HC Deb 02 July 1941 vol 372 cc1357-8
68. Mr. Glenvil Hall

asked the President of the Board of Trade the number of individuals employed in the clothes rationing department set up by his Ministry, both in London and in a town on the South Coast; the previous occupations of those filling the principal posts; and the salaries they are now receiving?

The Parliamentary Secretary to the Board of Trade (Captain Waterhouse)

As the answer contains a tabular statement, I will, with the hon. Member's permission, circulate it in the OFFFICIAL REPORT.

Mr. Hall

Is there no one at this time on the South Coast with any knowledge of business management? I gather that when letters are written no replies are received, and in one case a letter was written three or four weeks ago and no answer has been received.

Captain Waterhouse

If the hon. Member will bring any such cases to my notice, I will certainly investigate them.

Following is the statement:

About 240 persons are at present wholly engaged on the administration of the clothing rationing scheme, of whom 33 are volunteers assisting the Department during the Initial stage. There are 15 officers occupying senior posts, and the required particulars are as follows: —

Previous Occupation. Salary.
3 Established Civil Servants 1 Assistant Secretary and 2 Principals on Civil Service Scales
1 Retired Civil Servant Appropriate salary on re-employment.
5 University Lecturers } Salaries within the range -£600-£800 per annum.
1 Schoolmaster
1 Journalist
2 Publicity Managers
1 Manager to a firm of Stockbrokers.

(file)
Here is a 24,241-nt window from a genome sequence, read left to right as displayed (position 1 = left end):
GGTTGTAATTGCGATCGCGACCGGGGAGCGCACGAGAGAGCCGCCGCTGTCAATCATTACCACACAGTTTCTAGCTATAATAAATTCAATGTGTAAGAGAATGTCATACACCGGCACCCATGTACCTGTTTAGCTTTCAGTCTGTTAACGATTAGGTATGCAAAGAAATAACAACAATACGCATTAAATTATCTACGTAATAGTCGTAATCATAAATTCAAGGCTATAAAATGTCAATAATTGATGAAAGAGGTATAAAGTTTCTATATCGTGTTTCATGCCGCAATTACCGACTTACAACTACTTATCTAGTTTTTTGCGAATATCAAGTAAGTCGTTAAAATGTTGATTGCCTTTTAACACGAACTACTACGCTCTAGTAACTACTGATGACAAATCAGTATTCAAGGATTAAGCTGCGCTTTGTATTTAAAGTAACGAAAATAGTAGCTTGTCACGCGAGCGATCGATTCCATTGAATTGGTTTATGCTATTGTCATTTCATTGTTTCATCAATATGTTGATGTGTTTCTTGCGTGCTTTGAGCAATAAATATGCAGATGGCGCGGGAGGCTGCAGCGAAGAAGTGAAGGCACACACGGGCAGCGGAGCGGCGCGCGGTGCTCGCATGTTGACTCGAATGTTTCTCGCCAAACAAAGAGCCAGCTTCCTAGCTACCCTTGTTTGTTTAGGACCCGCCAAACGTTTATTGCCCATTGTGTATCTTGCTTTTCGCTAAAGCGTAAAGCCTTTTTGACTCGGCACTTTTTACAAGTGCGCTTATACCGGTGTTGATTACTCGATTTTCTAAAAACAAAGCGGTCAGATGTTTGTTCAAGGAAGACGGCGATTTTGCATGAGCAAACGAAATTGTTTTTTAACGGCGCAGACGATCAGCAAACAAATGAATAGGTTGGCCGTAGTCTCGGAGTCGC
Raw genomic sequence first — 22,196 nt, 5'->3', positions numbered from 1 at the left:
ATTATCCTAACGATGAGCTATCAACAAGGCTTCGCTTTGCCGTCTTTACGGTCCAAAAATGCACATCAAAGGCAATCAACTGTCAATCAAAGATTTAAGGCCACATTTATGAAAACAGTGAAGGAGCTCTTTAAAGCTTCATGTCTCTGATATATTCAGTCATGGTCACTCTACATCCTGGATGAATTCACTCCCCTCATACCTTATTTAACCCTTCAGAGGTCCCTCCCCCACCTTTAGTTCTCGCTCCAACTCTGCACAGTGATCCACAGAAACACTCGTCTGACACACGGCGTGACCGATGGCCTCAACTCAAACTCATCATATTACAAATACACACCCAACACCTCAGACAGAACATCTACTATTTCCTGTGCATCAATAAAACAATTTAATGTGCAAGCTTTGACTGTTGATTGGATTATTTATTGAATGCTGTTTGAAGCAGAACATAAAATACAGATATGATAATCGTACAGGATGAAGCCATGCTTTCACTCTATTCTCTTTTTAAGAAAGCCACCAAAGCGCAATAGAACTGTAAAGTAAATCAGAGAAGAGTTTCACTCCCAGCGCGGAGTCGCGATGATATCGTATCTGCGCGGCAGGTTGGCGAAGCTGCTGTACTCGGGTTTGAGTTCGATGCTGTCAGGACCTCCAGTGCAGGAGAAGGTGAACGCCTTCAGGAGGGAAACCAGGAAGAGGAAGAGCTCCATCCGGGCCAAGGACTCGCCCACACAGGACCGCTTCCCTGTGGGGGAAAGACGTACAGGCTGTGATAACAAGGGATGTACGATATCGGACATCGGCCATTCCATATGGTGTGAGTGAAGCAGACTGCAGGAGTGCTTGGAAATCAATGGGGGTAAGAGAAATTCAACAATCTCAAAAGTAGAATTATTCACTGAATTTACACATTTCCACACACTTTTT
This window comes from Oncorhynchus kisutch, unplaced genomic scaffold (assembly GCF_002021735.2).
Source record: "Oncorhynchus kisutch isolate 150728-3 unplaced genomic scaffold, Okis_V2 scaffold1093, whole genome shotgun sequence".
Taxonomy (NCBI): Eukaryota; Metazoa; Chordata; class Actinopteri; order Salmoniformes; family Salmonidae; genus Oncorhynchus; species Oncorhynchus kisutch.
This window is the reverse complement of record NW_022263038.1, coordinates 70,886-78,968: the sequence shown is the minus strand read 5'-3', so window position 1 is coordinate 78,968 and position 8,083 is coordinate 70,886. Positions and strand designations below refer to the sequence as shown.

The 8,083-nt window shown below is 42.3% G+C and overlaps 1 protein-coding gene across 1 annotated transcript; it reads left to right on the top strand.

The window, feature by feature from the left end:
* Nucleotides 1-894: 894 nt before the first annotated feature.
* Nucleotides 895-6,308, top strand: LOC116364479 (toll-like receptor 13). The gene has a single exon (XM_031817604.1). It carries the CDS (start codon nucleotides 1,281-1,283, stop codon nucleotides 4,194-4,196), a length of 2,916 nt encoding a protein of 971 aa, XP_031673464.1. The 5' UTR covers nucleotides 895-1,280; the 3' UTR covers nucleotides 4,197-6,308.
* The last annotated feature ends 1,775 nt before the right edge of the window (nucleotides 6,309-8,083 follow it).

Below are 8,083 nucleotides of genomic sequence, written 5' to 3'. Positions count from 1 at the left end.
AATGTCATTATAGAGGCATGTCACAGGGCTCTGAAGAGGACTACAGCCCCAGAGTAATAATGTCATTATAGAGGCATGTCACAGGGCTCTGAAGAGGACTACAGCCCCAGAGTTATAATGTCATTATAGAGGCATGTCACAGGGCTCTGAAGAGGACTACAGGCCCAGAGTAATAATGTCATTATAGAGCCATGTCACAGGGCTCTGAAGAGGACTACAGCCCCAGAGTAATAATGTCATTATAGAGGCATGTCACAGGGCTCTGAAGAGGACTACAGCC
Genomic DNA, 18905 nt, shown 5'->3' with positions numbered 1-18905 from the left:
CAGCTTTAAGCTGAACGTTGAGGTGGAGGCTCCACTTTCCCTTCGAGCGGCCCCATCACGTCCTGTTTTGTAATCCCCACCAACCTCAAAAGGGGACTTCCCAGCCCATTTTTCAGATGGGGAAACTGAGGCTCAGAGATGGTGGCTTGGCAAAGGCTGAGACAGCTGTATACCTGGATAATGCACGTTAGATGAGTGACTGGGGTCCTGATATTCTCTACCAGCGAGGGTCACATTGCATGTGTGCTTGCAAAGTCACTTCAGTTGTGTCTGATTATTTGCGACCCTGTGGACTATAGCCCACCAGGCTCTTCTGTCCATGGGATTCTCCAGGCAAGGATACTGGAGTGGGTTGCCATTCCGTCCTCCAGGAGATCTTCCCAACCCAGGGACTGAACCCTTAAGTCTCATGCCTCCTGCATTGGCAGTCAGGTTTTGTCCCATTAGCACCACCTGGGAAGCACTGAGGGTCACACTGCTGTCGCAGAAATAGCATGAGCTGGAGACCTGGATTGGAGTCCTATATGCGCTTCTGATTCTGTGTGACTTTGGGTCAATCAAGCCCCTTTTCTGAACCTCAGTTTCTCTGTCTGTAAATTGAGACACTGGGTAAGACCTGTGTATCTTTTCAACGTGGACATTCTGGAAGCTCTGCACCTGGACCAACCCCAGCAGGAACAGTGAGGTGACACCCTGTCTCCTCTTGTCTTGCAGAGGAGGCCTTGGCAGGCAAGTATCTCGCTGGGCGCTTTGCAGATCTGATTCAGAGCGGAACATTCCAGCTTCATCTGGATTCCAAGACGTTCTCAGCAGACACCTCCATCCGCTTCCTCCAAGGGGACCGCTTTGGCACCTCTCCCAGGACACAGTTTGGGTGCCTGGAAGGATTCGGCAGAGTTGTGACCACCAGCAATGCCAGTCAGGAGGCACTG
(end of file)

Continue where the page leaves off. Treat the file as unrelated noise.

1 Sales Manager

In addition to the staff wholly engaged on the clothing rationing scheme a number of officers of the Department give part of their time to the work.

70. Captain Cunningham-Reid

asked the President of the Board of Trade whether his attention has been drawn to the hardship suffered by those who lost their clothes through enemy action before rationing began, and, through no fault of their own, had no compensation paid to them before this new Order came into force, and so had been unable to replace the lost clothes; and whether he will authorise the immediate issuing of extra coupons to people placed in such a position?

Captain Waterhouse

As stated in reply to the hon. Member for Peckham (Mr. Silkin) on 17th June, the arrangements whereby the Board of Customs and Excise and the Assistance Board may issue coupons to persons whose clothing has been destroyed cover these cases.

Mr. Stephen

Can the Parliamentary Secretary say whether any women were consulted before the clothes rationing scheme was introduced?

Captain Waterhouse

Both before and afterwards we have been in close touch with them on this matter.

Captain Cunningham-Reid

Will the Minister be kind enough to say how many coupons are likely to be issued in the average case?

Captain Waterhouse

Every case must be dealt with on its own merits; there is no hard and fast rule laid down.

Mr. George Griffiths

Was the hon. and gallant Member who asked this Question asked to give coupons for the lovely suit he is wearing?